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Summitt, 59, will continue to coach, and that’s the part of Tuesday’s shocking news that makes it seem as if she is staring down her disease with the same icy glare she made famous while winning eight national championships, 1,071 games and the respect of a nation that didn’t pay much attention to women’s sports in the days when she was growing up.

Summitt, entering her 39th season as coach at the University of Tennessee, got the diagnosis in May and told the world about it Tuesday afternoon. Reaction was shock giving way to dismay, tempered by admiration for her fighting spirit.

“It’s like finding out a close family member is ill,” said transportation safety consultant Kevin Galbreath, a UT alumnus and fervent fan.

“Pat Summitt is our John Wooden,” Baylor women’s coach Kim Mulkey said. “No matter how many national championships (other coaches) win, there will never be another Pat.”

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Summitt wrote an open letter to the university community Tuesday. “I plan to continue to be your coach,” she wrote. “Obviously, I realize I may have some limitations with this condition since there will be some good days and some bad days. For that reason, I will be relying on my outstanding coaching staff like never before.”

The Pat Summitt file

Born: Patricia Sue Head, June 14, 1952, in Clarksville, Tenn.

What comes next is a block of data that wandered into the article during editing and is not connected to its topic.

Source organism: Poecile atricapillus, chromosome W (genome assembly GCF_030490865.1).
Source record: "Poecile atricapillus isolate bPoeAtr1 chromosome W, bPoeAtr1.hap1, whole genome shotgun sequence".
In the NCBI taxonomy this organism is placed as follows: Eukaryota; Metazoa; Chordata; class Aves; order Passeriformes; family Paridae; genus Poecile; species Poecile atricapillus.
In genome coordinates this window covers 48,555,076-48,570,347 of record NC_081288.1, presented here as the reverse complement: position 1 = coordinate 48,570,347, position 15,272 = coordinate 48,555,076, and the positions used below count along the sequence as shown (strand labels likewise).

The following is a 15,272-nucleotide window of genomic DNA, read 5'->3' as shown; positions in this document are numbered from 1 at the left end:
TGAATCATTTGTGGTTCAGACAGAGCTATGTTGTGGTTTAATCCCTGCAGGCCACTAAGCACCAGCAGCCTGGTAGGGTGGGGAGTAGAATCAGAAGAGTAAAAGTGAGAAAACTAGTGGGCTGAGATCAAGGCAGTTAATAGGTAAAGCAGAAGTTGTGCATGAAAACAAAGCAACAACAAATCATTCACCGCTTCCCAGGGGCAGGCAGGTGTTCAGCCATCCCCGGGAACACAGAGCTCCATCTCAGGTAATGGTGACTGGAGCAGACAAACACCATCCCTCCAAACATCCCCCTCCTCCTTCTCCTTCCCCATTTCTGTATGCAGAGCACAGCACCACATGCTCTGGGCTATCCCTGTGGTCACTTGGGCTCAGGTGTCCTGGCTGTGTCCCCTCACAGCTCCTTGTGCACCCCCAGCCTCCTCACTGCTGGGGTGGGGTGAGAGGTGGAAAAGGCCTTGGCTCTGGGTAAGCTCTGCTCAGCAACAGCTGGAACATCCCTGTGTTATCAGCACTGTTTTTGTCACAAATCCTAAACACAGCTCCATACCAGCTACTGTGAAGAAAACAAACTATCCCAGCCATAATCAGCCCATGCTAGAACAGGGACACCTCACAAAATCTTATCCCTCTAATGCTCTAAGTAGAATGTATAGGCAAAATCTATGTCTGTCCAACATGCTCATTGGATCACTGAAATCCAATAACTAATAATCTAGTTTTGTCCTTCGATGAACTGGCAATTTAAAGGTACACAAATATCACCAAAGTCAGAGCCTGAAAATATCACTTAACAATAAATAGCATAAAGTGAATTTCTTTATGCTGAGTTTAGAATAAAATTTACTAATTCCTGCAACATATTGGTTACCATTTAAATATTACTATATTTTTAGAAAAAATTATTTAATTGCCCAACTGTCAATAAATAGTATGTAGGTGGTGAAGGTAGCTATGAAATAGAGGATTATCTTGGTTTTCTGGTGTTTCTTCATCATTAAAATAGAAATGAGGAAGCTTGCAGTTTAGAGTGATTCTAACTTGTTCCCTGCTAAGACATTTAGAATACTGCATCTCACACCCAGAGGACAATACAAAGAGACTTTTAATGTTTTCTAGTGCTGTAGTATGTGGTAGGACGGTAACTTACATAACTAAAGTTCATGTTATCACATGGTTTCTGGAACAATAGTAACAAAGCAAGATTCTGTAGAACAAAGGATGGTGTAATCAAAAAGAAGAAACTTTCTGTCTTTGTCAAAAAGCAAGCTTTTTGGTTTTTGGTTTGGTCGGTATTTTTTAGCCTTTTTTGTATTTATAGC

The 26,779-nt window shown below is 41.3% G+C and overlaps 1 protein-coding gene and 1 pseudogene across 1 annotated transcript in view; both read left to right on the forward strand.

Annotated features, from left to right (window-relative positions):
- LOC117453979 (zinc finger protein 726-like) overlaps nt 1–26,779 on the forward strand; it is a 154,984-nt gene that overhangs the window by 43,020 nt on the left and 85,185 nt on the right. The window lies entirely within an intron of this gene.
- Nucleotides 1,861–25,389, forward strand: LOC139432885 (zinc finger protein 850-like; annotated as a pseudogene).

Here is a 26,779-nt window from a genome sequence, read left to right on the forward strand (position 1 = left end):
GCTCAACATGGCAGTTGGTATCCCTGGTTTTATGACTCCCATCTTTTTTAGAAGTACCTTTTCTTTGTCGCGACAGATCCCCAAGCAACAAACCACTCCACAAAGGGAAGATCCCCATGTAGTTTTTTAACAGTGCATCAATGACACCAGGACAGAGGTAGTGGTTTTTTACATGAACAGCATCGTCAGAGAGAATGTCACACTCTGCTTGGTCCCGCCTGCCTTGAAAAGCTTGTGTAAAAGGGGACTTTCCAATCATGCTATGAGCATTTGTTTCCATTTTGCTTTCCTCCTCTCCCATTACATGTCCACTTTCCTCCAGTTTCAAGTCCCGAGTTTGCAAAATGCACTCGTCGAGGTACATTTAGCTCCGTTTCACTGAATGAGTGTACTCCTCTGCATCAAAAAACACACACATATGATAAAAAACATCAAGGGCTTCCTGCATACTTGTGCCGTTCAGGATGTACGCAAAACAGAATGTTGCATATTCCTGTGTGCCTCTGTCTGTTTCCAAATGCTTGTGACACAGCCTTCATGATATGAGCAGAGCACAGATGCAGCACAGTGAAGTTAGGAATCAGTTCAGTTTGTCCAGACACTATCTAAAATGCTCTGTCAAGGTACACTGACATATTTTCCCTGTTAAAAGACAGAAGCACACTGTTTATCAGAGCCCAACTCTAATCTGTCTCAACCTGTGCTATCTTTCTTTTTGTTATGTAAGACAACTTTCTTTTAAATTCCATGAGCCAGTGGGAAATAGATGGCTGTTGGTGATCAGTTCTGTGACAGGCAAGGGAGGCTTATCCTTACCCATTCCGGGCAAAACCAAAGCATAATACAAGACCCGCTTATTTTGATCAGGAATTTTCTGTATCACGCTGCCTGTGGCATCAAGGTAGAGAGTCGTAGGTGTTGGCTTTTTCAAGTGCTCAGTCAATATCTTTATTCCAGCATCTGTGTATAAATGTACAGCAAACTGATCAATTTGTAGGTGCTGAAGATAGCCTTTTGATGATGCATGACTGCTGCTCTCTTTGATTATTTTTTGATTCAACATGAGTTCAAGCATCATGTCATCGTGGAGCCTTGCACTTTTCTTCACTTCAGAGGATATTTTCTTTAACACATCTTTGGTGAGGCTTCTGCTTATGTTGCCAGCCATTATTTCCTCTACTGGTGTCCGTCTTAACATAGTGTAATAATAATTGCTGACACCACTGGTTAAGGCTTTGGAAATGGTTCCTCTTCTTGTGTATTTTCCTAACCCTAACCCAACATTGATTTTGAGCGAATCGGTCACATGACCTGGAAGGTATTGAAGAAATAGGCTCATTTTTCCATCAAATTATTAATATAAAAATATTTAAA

Family: Married R.B. Summitt in 1980; divorced in 2007. They have one child, son Tyler, born in 1990. He’s a student at Tennessee.

College: Tennessee-Martin, Class of 1974. An All-America player at UT-Martin, she was on the USA’s silver medal team at the 1976 Olympics. In 1984, she coached the USA to a gold medal, becoming the first in U.S. Olympic basketball history to play on and coach medal-winning teams.

Coaching record: 37 seasons, all at Tennessee, 1,071-199 (.843). The wins are the most for a basketball coach at any four-year college or university, men’s or women’s.

NCAA championships Eight (1987, ’89, ’91, ’96, ’97, ’98, 2007, ’08), most among NCAA Division I women’s coaches and second only to the late John Wooden’s 12 with the UCLA men among all NCAA coaches. Summitt also has 18 Final Four appearances, most among all Division I coaches (men or women).

Of note: Member of Naismith Memorial Basketball Hall of Fame and Women’s Basketball Hall of Fame. Courts at Tennessee-Martin (Pat Head Summitt Court) and Tennessee (The Summitt) named in her honor. There also are streets named after her on those campuses.